St. Augustine’s in south Boston—a grand old church of Irish Beantown—will close in November under Boston’s parish consolidations. Its smaller counterpart, St. Monica’s, will remain open. The archdiocese’s logic makes sense: St. Augustine’s needed millions in maintenance and renovations, and it’s located in a rapidly gentrifying neighborhood where churches closed in earlier contractions have since been converted into funky condominiums. But yuppie encroachment, the abuse scandal’s tax on church finances, and suburban dispersal’s draw on parish rolls are not the only culprits. There are generally ignored, if surprising, third and fourth elements at work in the closing of parishes in American cities. A symptomatic case, the church is a victim of its history and of how some families today understand its role in their lives.
St. Augustine’s story is a familiar one. For more than a century, it provided an ordering presence for a tightknit community, as a parish ought to do. Now, on any given Sunday, it stands as an abandoned hulk. Last winter, with paltry collection plates and archdiocesan finances tied up elsewhere, a few Masses were held without heat or electricity. Shivering in the candlelit, echoing space, I wondered if this was 21st-century catacomb Catholicism in the American city. But before I could indulge in such romantic notions, the “local church” showed up, at least for one Sunday.
Shortly before the closure decision was issued, St. Augustine’s held a “unity Mass.” Everyone connected with this well-known parish was encouraged to make a show of its continued importance, and a combination of Sunday obligation, media attention, ethnic pride, and local politics overflowed the pews. But if the rousing, passionate speeches that followed Mass were any indication, the church’s purpose for the local laity is no longer to be the natural and prime bulwark of truth and unity. Now, it plays a supporting role: It is a Gothic adornment of cultural identity and family upkeep.
Amid much chest-thumping at an insensitive archdiocese and peat- rich folk tales of past parish glory, prominent speakers offered a subtly disordered, socially conservative defense of Church and family, or, more accurately, of family and Church. Congressman Stephen Lynch traced his genealogy back to the founding of the parish. St. Augustine’s future, according to his characteristic thinking, is important because St. Augustine’s past was. The church moves forward so that its old stock parishioners can continue gazing at its rich and receding past. The parish must live on, he and many others opined, because of the value it holds for area families. While this naturally sounds laudable, it isn’t necessarily so.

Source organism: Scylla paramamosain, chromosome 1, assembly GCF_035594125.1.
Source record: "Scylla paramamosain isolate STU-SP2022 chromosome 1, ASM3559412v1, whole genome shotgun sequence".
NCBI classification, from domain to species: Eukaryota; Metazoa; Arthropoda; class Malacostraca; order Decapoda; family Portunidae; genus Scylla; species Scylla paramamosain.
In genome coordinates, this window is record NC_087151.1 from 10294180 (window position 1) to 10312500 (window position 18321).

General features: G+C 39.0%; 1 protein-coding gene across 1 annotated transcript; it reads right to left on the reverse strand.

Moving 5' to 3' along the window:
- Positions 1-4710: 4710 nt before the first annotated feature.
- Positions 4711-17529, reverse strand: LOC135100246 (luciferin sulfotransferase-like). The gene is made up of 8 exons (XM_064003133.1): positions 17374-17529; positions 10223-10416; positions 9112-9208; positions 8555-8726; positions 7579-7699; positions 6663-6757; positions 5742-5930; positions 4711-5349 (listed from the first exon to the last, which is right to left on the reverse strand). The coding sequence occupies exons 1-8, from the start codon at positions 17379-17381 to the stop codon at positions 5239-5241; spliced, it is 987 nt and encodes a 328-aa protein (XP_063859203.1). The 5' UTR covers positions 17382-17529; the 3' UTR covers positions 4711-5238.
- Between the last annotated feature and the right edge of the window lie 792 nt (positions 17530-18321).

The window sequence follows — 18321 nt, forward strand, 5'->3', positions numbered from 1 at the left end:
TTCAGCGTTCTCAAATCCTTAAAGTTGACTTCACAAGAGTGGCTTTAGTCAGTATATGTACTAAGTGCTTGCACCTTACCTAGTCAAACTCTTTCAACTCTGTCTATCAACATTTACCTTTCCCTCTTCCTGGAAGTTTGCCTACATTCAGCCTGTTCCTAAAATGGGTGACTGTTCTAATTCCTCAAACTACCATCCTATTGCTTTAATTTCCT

Religion performs a secondary function for many socially conservative, partially practicing Christians today. For them, family proudly comes first, and every other component of life is ordered to its improvement and enrichment. With the family as the ultimate end, the church is a valuable means—the pretext for get-togethers and, at sacramental intervals, the backdrop for celebrations. Correcting this gradual deformation of the church’s purpose will require the difficult task of reminding many that “the family” is the ultimate means of fulfilling God’s mission upon the earth, not vice-versa.
Faced with beloved parishes closing, Catholics can recommit themselves fully to parish life or they can indulge in a musty brew of family nostalgia and ethnic melodrama. To revitalize the Church in America, we must encourage the former and avoid the latter. Otherwise, we may be left only with a prayer to St. Monica for miraculous, rather than condominium, conversions.